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# Lewis and Clark were not the first white men to cross the

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Re: Lewis and Clark were not the first white men to cross the  [#permalink]

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05 Jan 2017, 00:10
The OA is correct and explanations provided in the thread appear sufficient. If there are any specific questions, please post them here and then click again on the "Request Expert Reply" button – closing this request.
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Re: Lewis and Clark were not the first white men to cross the  [#permalink]

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05 Jan 2017, 03:35
if this question is from gmatprep, I want to know why A is wrong.

when the two ideas are the same, we use "nor" to emphasize the second idea. this is why E is correct. A is wrong because the two ideas similar if they are connected by "and" will become not related to each other.

yes, I am confuse, why a is wrong

the point of "comma+and" is a good point. but I think gmat will not test us this point only.
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Lewis and Clark were not the first white men to cross the  [#permalink]

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05 Jan 2017, 05:13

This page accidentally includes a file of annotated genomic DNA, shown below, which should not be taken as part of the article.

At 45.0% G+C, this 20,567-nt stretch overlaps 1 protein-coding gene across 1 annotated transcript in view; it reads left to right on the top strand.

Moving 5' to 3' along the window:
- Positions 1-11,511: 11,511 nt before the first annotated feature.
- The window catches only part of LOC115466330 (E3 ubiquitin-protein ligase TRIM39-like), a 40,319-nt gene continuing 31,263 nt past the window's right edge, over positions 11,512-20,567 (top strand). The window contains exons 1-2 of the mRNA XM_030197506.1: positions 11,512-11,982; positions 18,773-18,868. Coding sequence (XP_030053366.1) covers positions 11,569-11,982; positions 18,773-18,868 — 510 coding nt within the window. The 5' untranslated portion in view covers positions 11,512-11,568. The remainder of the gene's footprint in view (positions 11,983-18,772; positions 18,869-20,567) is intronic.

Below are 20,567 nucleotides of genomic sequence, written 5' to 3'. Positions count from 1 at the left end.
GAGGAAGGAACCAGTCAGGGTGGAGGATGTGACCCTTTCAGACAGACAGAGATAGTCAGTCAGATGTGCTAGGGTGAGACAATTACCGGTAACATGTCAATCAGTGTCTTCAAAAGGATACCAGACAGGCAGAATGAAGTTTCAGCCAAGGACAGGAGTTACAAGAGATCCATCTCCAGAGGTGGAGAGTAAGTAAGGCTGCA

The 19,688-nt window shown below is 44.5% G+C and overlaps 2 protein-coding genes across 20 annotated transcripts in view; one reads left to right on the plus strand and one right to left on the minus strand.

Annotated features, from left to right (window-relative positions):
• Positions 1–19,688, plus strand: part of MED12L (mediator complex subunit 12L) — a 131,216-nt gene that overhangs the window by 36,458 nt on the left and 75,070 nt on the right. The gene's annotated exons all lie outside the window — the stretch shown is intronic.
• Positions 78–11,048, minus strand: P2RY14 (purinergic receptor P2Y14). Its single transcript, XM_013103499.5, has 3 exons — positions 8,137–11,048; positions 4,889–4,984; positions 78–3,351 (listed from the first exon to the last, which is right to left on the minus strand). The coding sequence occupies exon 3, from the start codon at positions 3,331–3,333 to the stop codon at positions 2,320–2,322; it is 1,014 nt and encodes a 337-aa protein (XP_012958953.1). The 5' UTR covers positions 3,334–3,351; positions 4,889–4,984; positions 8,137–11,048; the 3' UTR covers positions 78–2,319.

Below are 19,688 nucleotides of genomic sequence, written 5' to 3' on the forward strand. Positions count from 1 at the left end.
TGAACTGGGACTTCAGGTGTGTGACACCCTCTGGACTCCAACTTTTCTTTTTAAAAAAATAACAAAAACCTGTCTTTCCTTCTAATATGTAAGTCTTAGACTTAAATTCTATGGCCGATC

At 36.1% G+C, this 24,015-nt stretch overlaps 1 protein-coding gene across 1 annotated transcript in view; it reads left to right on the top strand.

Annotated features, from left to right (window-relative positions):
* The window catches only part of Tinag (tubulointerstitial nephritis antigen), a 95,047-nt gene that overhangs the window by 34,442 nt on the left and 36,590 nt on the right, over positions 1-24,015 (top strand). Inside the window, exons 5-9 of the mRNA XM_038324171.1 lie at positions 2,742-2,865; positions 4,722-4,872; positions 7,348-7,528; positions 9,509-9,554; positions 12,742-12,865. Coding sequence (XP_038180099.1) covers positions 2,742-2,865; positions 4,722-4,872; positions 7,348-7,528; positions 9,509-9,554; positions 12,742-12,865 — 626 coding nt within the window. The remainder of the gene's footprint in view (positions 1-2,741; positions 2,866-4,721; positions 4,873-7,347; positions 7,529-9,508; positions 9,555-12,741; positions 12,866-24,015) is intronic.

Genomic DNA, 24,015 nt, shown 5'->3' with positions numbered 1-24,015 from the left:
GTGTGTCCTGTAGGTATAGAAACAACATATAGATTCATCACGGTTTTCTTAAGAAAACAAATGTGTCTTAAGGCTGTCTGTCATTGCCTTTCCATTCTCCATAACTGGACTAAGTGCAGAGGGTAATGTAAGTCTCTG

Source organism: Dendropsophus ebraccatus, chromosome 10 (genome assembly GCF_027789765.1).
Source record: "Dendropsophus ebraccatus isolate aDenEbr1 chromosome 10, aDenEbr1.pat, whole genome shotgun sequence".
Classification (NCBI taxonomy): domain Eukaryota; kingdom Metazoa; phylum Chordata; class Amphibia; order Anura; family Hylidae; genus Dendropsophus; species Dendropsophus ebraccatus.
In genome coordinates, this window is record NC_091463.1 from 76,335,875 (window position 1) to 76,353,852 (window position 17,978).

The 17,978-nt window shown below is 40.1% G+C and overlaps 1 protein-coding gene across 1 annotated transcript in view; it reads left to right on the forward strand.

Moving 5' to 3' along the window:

victory47 wrote:
if this question is from gmatprep, I want to know why A is wrong.

when the two ideas are the same, we use "nor" to emphasize the second idea. this is why E is correct. A is wrong because the two ideas similar if they are connected by "and" will become not related to each other.

yes, I am confuse, why a is wrong

the point of "comma+and" is a good point. but I think gmat will not test us this point only.

While joining two negative sentences, neither of which is done, OR is correct. Compare with the following logical

Given, X AND Y both are false:

The correct interpretation is: NOT (X AND Y) = (NOT Y) OR (NOT Y) = NOT X NOR Y........ (Or NOT is also same as NOR: NOT X NOR Y)
The wrong interpretation is: (NOT X) AND (NOT Y)...this implies that X AND Y both does not happen (but it is possible that either X or Y happens,while the other does not)

For example:
I ate an apple and I ate a banana.....correct
I did not eat an apple or I did not eat a banana.... correct
The second sentence can also be written as:
I did not eat an apple nor did I did eat a banana.... correct

But,
I did not eat an apple and I did not eat a banana... conveys a wrong meaning ( implies, I did not eat both, but it is possible that I ate any one of them.)

Similarly option A wrongly implies that L and C did not do both the things : being first and visiting places, but it is possible that they did any one of them. This is not the conveyed meaning. The intended meaning is that they did neither. Hence NOT X OR NOT Y (NOT X NOR Y) structure is required, and NOT X AND NOT Y structure is wrong. Hence A is wrong.
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Re: Lewis and Clark were not the first white men to cross the  [#permalink]

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08 Jan 2017, 05:39
ameyaprabhu wrote:
I am a little confused here.

I thought nor should always be used with 'neither', but here we are using it with 'not'.